Rifkin looked around for cover, immediately scurried up a low-lying tree trunk nearby and managed to reach a point directly above the passing head of a tyrannosaurus in pursuit of its prey.  The tree that he had climbed up was host to countless smaller creatures who hissed and chattered at him now that he had disturbed their nests.  A tiny snake slithered over his arm just as a giant cockroach appeared suddenly on his leg.  Small furry creatures skittered and scampered above.  More fearful of the creature below than those in the trees right now, Rifkin ignored the reptile and insect as they crawled over him on their way up the tree.  He also ignored the menacing hiss of a large lizard on an adjacent limb and a pair of primitive feathered flyers, who squawked at him and dive bombed his head.  When the sound of the charging leaper had died down and it appeared as if the threat had passed, Rifkin reluctantly slid and climbed down the tree.

            The sounds of the jungle, were, he realized abstractedly, mainly from feathered flyers.  Their constant chirps, whistles, and squawks had already returned now that the tyrannosaurus was gone, but he knew there were countless predators roaming around quietly in the forest and flying overhead.  There simply were no safe paths in the jungle.  In spite of his misgiving about returning to the river, he decided to concentrate on finding the crawler, which might be his only hope of getting out of the forest alive.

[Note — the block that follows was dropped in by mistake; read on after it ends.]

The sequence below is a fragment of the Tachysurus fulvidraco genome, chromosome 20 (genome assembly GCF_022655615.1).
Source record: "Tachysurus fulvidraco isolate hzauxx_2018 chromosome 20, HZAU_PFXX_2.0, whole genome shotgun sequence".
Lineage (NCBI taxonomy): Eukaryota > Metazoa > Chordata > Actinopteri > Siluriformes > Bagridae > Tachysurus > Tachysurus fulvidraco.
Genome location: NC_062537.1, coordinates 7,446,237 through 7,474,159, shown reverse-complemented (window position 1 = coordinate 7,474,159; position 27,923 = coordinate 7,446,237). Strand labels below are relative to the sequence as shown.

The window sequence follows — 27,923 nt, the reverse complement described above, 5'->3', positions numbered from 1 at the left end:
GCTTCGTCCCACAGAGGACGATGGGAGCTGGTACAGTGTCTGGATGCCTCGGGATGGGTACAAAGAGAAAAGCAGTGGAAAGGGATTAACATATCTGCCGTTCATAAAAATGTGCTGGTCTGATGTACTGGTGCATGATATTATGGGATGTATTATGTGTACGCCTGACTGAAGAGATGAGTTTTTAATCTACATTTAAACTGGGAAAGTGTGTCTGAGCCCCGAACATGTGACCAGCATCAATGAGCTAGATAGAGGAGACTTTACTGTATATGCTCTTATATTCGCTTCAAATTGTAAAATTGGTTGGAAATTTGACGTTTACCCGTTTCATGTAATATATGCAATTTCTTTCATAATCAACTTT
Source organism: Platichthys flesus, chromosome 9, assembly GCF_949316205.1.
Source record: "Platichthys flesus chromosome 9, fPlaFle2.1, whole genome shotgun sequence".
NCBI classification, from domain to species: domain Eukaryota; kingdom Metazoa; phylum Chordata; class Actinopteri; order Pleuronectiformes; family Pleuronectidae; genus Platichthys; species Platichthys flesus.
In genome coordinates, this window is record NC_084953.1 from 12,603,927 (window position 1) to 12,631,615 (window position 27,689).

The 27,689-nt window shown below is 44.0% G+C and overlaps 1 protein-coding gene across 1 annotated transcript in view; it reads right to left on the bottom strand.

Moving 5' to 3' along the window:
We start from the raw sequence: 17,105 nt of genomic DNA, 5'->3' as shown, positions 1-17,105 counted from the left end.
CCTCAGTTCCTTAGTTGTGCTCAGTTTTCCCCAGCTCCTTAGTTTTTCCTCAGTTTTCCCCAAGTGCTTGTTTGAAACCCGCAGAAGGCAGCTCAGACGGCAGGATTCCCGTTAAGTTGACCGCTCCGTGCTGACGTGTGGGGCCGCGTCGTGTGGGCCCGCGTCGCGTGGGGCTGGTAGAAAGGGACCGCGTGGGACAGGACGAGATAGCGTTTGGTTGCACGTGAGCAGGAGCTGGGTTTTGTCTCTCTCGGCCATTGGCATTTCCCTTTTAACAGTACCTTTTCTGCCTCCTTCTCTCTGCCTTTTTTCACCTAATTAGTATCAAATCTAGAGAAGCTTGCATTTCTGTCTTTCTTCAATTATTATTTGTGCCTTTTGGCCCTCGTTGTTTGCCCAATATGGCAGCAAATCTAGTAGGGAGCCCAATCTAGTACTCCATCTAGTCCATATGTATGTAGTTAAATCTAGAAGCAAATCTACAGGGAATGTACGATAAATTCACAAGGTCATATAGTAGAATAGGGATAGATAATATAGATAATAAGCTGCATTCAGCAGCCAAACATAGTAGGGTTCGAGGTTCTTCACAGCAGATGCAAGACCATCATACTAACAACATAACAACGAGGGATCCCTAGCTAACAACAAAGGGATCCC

******

            Breakfast for the ships’ company this morning was noisy and chaotic.  The student and technician volunteers did not share the carefree enthusiasm for adventure of the officers who had volunteered for the operation.  The cavalier attitude of the officers toward this enterprise irked Rifkin’s colleagues.  Arkru’s thought that the last minute wagering at the breakfast tables between Imwep, Kogin, and Remgen on who would “fry the most beasties,” shouldn’t have been tolerated by the commander.  The most irksome event occurring to the professor this morning, however, was when Falon informed him that Chief Engineer Dazl would be on his team.  Unless he left Alafa or Jitso behind, which he refused to do, Arkru would now have a five-member team, when the commander knew perfectly well that the crawler was designed for only four.  The precedent had already been set, the commander reminded him, when the class took its safari into Zone Three.  At that time, Urlum had been squeezed in between two technicians, Ibris and Tobit, a fact that had slipped the professor’s mind.  Moreover, according to Falon, it was important that the operation be done quickly and expeditiously, but it must also be done right.  Dazl could fix the crawlers if anything went wrong.  Falon also insisted that Varik, the assistant medic, go along with Rescue Team One, since they were the most likely to find Rifkin today.

            “Both of these additions,” Arkru whispered heatedly to Zorig, “are merely excuses for them to join in the sport!”

            Not wanting to create dissention, the professor swallowed his anger and concentrated on the students and technicians sitting around the room.  He felt very paternalistic toward them now.  He had promised their parents, who were left behind on their dying world, that he would teach them the mysteries of the universe, so that someday, when they grew up, they would become scientists and collectors just like him.  He had also promised to take care of their children on the trip.  It seemed clear to him this hour that he had failed to keep this promise to Rifkin’s parents, who had such high expectations for their son.